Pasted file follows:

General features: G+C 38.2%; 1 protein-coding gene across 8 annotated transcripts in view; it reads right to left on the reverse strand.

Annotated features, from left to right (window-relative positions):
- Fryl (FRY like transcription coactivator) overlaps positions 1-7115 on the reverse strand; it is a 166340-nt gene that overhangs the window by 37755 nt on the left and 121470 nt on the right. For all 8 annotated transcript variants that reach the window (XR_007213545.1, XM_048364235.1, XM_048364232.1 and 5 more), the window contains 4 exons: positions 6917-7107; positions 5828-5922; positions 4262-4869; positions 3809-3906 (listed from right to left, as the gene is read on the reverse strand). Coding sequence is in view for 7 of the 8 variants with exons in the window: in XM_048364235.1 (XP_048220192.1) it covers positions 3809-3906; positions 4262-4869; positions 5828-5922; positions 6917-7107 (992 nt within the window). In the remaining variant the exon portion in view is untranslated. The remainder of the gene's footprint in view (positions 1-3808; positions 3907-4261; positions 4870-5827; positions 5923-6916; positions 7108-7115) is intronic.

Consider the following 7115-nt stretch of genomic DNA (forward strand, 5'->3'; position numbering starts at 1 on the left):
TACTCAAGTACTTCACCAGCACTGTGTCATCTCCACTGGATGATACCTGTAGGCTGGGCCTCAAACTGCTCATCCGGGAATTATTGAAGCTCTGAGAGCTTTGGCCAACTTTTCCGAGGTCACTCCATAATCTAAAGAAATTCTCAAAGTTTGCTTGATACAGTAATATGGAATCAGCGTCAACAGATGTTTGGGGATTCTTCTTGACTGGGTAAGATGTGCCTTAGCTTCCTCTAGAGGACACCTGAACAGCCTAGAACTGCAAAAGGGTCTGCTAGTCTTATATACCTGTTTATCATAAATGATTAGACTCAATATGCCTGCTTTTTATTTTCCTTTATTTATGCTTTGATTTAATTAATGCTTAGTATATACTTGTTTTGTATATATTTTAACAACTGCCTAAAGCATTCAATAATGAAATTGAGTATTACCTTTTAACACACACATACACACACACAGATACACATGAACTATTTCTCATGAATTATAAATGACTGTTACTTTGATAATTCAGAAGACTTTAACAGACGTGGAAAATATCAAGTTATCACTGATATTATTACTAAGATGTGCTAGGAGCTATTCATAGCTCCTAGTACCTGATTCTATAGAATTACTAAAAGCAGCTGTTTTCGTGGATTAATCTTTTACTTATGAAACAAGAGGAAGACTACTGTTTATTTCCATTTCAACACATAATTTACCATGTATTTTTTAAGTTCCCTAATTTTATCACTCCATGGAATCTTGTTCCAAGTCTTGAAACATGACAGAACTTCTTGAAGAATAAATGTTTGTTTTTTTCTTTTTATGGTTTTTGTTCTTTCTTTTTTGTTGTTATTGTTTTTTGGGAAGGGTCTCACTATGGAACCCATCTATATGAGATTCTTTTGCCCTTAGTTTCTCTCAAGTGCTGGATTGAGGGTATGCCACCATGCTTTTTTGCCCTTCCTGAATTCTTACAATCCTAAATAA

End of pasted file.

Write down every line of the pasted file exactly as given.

General features: G+C 38.2%; 1 protein-coding gene across 8 annotated transcripts in view; it reads right to left on the reverse strand.

Annotated features, from left to right (window-relative positions):
- Fryl (FRY like transcription coactivator) overlaps positions 1-7115 on the reverse strand; it is a 166340-nt gene that overhangs the window by 37755 nt on the left and 121470 nt on the right. For all 8 annotated transcript variants that reach the window (XR_007213545.1, XM_048364235.1, XM_048364232.1 and 5 more), the window contains 4 exons: positions 6917-7107; positions 5828-5922; positions 4262-4869; positions 3809-3906 (listed from right to left, as the gene is read on the reverse strand). Coding sequence is in view for 7 of the 8 variants with exons in the window: in XM_048364235.1 (XP_048220192.1) it covers positions 3809-3906; positions 4262-4869; positions 5828-5922; positions 6917-7107 (992 nt within the window). In the remaining variant the exon portion in view is untranslated. The remainder of the gene's footprint in view (positions 1-3808; positions 3907-4261; positions 4870-5827; positions 5923-6916; positions 7108-7115) is intronic.

Consider the following 7115-nt stretch of genomic DNA (forward strand, 5'->3'; position numbering starts at 1 on the left):
TACTCAAGTACTTCACCAGCACTGTGTCATCTCCACTGGATGATACCTGTAGGCTGGGCCTCAAACTGCTCATCCGGGAATTATTGAAGCTCTGAGAGCTTTGGCCAACTTTTCCGAGGTCACTCCATAATCTAAAGAAATTCTCAAAGTTTGCTTGATACAGTAATATGGAATCAGCGTCAACAGATGTTTGGGGATTCTTCTTGACTGGGTAAGATGTGCCTTAGCTTCCTCTAGAGGACACCTGAACAGCCTAGAACTGCAAAAGGGTCTGCTAGTCTTATATACCTGTTTATCATAAATGATTAGACTCAATATGCCTGCTTTTTATTTTCCTTTATTTATGCTTTGATTTAATTAATGCTTAGTATATACTTGTTTTGTATATATTTTAACAACTGCCTAAAGCATTCAATAATGAAATTGAGTATTACCTTTTAACACACACATACACACACACAGATACACATGAACTATTTCTCATGAATTATAAATGACTGTTACTTTGATAATTCAGAAGACTTTAACAGACGTGGAAAATATCAAGTTATCACTGATATTATTACTAAGATGTGCTAGGAGCTATTCATAGCTCCTAGTACCTGATTCTATAGAATTACTAAAAGCAGCTGTTTTCGTGGATTAATCTTTTACTTATGAAACAAGAGGAAGACTACTGTTTATTTCCATTTCAACACATAATTTACCATGTATTTTTTAAGTTCCCTAATTTTATCACTCCATGGAATCTTGTTCCAAGTCTTGAAACATGACAGAACTTCTTGAAGAATAAATGTTTGTTTTTTTCTTTTTATGGTTTTTGTTCTTTCTTTTTTGTTGTTATTGTTTTTTGGGAAGGGTCTCACTATGGAACCCATCTATATGAGATTCTTTTGCCCTTAGTTTCTCTCAAGTGCTGGATTGAGGGTATGCCACCATGCTTTTTTGCCCTTCCTGAATTCTTACAATCCTAAATAA